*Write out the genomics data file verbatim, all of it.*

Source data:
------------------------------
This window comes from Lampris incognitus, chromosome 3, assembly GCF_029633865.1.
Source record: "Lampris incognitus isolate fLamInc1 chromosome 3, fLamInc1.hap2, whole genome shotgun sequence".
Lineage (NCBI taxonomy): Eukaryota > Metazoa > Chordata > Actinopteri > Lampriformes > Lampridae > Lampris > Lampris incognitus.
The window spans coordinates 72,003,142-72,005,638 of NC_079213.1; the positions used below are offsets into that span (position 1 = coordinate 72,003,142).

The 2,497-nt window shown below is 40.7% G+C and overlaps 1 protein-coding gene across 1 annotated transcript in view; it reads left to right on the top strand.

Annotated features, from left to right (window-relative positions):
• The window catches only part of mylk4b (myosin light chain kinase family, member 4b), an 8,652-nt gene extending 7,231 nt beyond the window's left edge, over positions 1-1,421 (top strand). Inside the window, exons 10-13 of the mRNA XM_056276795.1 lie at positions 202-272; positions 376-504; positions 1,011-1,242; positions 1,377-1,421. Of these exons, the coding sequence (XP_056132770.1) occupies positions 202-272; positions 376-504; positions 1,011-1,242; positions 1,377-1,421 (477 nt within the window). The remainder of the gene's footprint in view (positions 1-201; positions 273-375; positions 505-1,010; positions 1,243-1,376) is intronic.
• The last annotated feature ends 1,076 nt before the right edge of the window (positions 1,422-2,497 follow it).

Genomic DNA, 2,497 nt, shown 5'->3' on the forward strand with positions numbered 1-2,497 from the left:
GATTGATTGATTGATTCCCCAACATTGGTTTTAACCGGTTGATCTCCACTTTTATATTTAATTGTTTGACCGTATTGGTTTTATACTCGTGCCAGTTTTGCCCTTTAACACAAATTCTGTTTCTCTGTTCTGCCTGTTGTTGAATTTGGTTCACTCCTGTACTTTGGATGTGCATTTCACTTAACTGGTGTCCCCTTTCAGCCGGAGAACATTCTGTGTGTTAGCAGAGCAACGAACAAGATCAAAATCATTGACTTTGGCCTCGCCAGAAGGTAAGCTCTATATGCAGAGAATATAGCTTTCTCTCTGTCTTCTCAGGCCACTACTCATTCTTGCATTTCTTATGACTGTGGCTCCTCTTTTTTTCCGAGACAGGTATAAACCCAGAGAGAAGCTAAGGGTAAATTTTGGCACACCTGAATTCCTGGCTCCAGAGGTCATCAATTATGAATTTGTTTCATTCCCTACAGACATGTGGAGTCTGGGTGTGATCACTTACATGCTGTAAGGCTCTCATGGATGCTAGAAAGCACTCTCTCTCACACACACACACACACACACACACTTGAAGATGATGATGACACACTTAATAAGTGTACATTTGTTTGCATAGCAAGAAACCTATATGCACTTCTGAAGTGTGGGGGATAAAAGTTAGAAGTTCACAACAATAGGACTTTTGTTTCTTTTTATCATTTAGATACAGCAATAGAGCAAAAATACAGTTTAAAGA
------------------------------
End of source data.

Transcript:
This window comes from Lampris incognitus, chromosome 3, assembly GCF_029633865.1.
Source record: "Lampris incognitus isolate fLamInc1 chromosome 3, fLamInc1.hap2, whole genome shotgun sequence".
Lineage (NCBI taxonomy): Eukaryota > Metazoa > Chordata > Actinopteri > Lampriformes > Lampridae > Lampris > Lampris incognitus.
The window spans coordinates 72,003,142-72,005,638 of NC_079213.1; the positions used below are offsets into that span (position 1 = coordinate 72,003,142).

The 2,497-nt window shown below is 40.7% G+C and overlaps 1 protein-coding gene across 1 annotated transcript in view; it reads left to right on the top strand.

Annotated features, from left to right (window-relative positions):
• The window catches only part of mylk4b (myosin light chain kinase family, member 4b), an 8,652-nt gene extending 7,231 nt beyond the window's left edge, over positions 1-1,421 (top strand). Inside the window, exons 10-13 of the mRNA XM_056276795.1 lie at positions 202-272; positions 376-504; positions 1,011-1,242; positions 1,377-1,421. Of these exons, the coding sequence (XP_056132770.1) occupies positions 202-272; positions 376-504; positions 1,011-1,242; positions 1,377-1,421 (477 nt within the window). The remainder of the gene's footprint in view (positions 1-201; positions 273-375; positions 505-1,010; positions 1,243-1,376) is intronic.
• The last annotated feature ends 1,076 nt before the right edge of the window (positions 1,422-2,497 follow it).

Genomic DNA, 2,497 nt, shown 5'->3' on the forward strand with positions numbered 1-2,497 from the left:
GATTGATTGATTGATTCCCCAACATTGGTTTTAACCGGTTGATCTCCACTTTTATATTTAATTGTTTGACCGTATTGGTTTTATACTCGTGCCAGTTTTGCCCTTTAACACAAATTCTGTTTCTCTGTTCTGCCTGTTGTTGAATTTGGTTCACTCCTGTACTTTGGATGTGCATTTCACTTAACTGGTGTCCCCTTTCAGCCGGAGAACATTCTGTGTGTTAGCAGAGCAACGAACAAGATCAAAATCATTGACTTTGGCCTCGCCAGAAGGTAAGCTCTATATGCAGAGAATATAGCTTTCTCTCTGTCTTCTCAGGCCACTACTCATTCTTGCATTTCTTATGACTGTGGCTCCTCTTTTTTTCCGAGACAGGTATAAACCCAGAGAGAAGCTAAGGGTAAATTTTGGCACACCTGAATTCCTGGCTCCAGAGGTCATCAATTATGAATTTGTTTCATTCCCTACAGACATGTGGAGTCTGGGTGTGATCACTTACATGCTGTAAGGCTCTCATGGATGCTAGAAAGCACTCTCTCTCACACACACACACACACACACACACTTGAAGATGATGATGACACACTTAATAAGTGTACATTTGTTTGCATAGCAAGAAACCTATATGCACTTCTGAAGTGTGGGGGATAAAAGTTAGAAGTTCACAACAATAGGACTTTTGTTTCTTTTTATCATTTAGATACAGCAATAGAGCAAAAATACAGTTTAAAGA